Broadwater Path

BroadwaterI learnt today that Surrey’s Countryside Officer has received formal notice of objection to the Broadwater Path from St George’s School on grounds of safeguarding.

I know that many people will be disappointed at this turn of events, especially given that St George’s School already has a public footpath passing through its grounds.

I trust that the matter can be resolved quickly as it was expected that the construction of the path could begin this spring.  This path, walked by many, including me, for several decades, was awarded £110,000 by Elmbridge to enable people with disabilities to progress from Weybridge to Cowey Sale with ramped bridges over the Broadwater and Engine Rivers.

This would only be the first stage because once the path was in place it would open up the possibility of public funding for essential maintenance of the lake, which is pressingly needed.

As ever, I’ll keep you posted with developments.

3 thoughts on “Broadwater Path

  1. I am confused as to how the school can object on the grounds of ‘safeguarding’

    They were fully aware of the existence of ‘footpath 40′ and right of way ’36’ when they bought the land. With the right of way plus the public playing field off Grenside Road opening on three sides directly onto their land, how can blocking 300m of this wonderful footpath which has been in existence for many years change the safety of the children in any way?

    Since the school is a primary school, one would expect the children to be supervised at all times!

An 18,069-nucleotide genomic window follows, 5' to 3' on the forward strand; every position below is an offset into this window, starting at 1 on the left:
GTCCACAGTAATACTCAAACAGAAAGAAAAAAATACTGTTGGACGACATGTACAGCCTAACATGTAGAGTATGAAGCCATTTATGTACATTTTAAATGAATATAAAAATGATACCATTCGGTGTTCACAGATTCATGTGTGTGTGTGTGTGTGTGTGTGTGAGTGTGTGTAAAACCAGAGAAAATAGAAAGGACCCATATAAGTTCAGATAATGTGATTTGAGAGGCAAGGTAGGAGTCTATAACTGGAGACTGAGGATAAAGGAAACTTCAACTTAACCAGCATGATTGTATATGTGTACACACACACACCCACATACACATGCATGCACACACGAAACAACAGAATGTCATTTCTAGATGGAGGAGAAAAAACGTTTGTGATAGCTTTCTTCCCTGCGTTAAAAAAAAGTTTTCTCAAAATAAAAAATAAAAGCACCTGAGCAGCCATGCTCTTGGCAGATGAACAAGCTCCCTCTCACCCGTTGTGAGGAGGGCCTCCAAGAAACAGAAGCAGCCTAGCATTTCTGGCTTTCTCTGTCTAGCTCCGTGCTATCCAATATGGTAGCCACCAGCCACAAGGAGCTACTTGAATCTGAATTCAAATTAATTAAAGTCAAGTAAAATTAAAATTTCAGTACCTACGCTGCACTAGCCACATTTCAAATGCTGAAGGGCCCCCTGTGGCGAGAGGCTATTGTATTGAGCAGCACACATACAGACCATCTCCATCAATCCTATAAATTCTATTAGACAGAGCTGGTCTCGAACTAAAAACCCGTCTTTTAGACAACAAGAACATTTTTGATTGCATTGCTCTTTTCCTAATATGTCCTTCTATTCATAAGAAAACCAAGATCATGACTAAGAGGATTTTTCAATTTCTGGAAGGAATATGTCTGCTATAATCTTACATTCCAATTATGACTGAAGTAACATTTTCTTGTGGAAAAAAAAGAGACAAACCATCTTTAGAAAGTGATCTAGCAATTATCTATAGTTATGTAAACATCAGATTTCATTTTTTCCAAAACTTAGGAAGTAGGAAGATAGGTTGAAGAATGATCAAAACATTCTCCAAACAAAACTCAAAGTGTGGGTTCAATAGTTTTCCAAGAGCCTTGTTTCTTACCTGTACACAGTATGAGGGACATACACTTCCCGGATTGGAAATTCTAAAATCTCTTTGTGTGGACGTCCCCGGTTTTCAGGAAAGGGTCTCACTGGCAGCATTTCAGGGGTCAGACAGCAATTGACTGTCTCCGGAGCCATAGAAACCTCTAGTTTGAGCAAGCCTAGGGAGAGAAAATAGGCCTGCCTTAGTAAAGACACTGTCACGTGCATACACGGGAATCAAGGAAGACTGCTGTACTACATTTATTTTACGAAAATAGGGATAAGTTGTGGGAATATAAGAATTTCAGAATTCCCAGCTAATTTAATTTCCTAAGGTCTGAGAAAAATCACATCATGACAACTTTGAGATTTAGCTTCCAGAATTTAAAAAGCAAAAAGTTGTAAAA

In addition, the land purchased does not extend to the South bank of the Broadwater Lake. It is clear from many earlier planning applications by Broadwater Farm and Greenlands Farm, (1996/0689), (2001/1280) and (2003/1716) for example, that
    1. the footpath has been in existence from 1996 and
    2. that the land boundary of the land only extends half way across the Broadwater Lake and most certainly does not extend as far as the back gardens of the houses on Greenlands Road

    Also while I agree with Richard H (above) that the school have done a lovely job of developing the land beside the Engine River and Footpath 36, I object strongly to the accusation that the ‘Local Community’ has done ‘nothing except litter the place up!!’ That accusation is inflammatory, unfounded and completely unnecessary and I would request that it is withdrawn.

    I very much look forward to a quick and amiable resolution to this problem, and to the opening of this lovely walk to all visitors as soon as is possible

  2. Actually I’ve worked closely with St Georges whilst they redevelop the 40 acres they recently acquired. They have done a good job (albeit on behalf of the school), in transforming neglected land into something more appealing, the local community had done nothing except litter the place up. We now have our teaching apiary on their land. I know the school is keen to do more, and I suspect it’s simply a function of the right lobbying, happy to help if I can, let me know.

  3. St George’s knew about this proposed footpath when they acquired the land. It’s mean spirited of them to object considering the fact that they cannot do anything with the land as its floodplain/green belt. Let’s hope the council (who have been negligent in not registering this footpath earlier and in allowing this situation to arise) can convince the school by refusing any change of use applications the school submits. Further, the school adds nothing to the community other than traffic congestion and air pollution and so its charitable status should be revoked. The school thinks it owns Broadwater lake when it is the EA that does!
    Footpath 36 is impossible to use when the kiss and drop scheme is in operation – they have no right to block a right of way.

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